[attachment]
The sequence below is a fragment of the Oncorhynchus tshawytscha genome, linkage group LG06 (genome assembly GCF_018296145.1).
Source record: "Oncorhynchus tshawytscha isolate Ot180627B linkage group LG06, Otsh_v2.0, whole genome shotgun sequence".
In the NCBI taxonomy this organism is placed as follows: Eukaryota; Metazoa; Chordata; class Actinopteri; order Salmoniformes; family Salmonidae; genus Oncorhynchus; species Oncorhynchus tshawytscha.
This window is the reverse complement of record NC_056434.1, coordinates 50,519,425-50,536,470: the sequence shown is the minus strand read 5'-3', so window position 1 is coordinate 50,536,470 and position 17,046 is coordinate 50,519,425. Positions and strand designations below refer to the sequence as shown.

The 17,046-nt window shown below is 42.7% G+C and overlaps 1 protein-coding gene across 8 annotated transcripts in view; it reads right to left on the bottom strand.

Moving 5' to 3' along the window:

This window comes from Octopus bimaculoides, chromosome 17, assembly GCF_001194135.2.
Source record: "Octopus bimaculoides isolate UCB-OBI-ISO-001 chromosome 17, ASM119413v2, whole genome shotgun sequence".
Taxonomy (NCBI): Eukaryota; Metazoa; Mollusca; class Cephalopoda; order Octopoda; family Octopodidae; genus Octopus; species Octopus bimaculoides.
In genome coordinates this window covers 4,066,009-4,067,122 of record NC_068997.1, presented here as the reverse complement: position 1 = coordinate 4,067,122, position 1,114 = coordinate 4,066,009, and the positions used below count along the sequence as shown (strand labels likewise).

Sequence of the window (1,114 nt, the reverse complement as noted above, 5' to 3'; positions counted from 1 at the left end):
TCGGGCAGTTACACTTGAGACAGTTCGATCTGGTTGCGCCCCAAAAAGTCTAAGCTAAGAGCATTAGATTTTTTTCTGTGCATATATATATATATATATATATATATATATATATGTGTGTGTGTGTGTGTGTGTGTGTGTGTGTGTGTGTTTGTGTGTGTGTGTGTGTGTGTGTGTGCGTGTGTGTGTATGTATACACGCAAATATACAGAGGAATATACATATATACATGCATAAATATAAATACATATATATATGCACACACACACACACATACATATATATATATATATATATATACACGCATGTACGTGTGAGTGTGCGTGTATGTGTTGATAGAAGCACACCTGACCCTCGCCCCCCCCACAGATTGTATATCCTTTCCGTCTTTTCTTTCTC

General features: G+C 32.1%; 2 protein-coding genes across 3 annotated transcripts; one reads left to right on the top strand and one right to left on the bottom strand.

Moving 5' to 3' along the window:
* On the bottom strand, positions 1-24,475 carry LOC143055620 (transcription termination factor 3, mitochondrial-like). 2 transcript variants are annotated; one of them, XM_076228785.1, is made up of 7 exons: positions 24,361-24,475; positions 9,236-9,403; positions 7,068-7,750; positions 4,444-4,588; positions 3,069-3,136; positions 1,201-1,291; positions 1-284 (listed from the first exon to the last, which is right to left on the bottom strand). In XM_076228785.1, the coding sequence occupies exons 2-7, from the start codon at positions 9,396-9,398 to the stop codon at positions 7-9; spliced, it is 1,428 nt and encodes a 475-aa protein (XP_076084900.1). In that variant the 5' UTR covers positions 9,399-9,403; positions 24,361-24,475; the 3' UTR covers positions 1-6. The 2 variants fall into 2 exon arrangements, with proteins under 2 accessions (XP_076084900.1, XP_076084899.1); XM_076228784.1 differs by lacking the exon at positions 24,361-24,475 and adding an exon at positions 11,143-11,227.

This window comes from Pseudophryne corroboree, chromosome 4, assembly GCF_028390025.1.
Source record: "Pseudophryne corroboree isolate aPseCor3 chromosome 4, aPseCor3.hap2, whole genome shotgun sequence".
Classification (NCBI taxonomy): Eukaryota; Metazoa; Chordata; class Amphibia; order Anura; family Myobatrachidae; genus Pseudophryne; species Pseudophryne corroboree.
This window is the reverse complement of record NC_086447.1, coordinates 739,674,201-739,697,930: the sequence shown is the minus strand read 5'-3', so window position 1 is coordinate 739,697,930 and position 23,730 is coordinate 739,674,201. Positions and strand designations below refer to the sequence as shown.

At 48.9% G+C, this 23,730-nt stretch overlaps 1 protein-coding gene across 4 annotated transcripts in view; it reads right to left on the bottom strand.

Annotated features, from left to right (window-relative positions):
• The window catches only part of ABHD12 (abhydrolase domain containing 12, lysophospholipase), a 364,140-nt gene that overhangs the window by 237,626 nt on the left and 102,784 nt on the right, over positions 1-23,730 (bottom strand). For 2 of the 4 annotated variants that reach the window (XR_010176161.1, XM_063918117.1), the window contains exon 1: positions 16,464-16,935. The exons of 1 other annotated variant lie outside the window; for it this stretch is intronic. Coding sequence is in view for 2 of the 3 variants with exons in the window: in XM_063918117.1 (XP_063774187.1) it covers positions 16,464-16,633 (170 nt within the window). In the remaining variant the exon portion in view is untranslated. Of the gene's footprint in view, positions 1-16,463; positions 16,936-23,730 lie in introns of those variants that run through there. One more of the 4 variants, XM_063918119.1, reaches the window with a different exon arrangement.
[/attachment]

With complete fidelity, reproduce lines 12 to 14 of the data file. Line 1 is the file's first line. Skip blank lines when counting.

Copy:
TCGGGCAGTTACACTTGAGACAGTTCGATCTGGTTGCGCCCCAAAAAGTCTAAGCTAAGAGCATTAGATTTTTTTCTGTGCATATATATATATATATATATATATATATATATATGTGTGTGTGTGTGTGTGTGTGTGTGTGTGTGTGTGTTTGTGTGTGTGTGTGTGTGTGTGTGTGCGTGTGTGTGTATGTATACACGCAAATATACAGAGGAATATACATATATACATGCATAAATATAAATACATATATATATGCACACACACACACACATACATATATATATATATATATATATACACGCATGTACGTGTGAGTGTGCGTGTATGTGTTGATAGAAGCACACCTGACCCTCGCCCCCCCCACAGATTGTATATCCTTTCCGTCTTTTCTTTCTC

General features: G+C 32.1%; 2 protein-coding genes across 3 annotated transcripts; one reads left to right on the top strand and one right to left on the bottom strand.

Moving 5' to 3' along the window: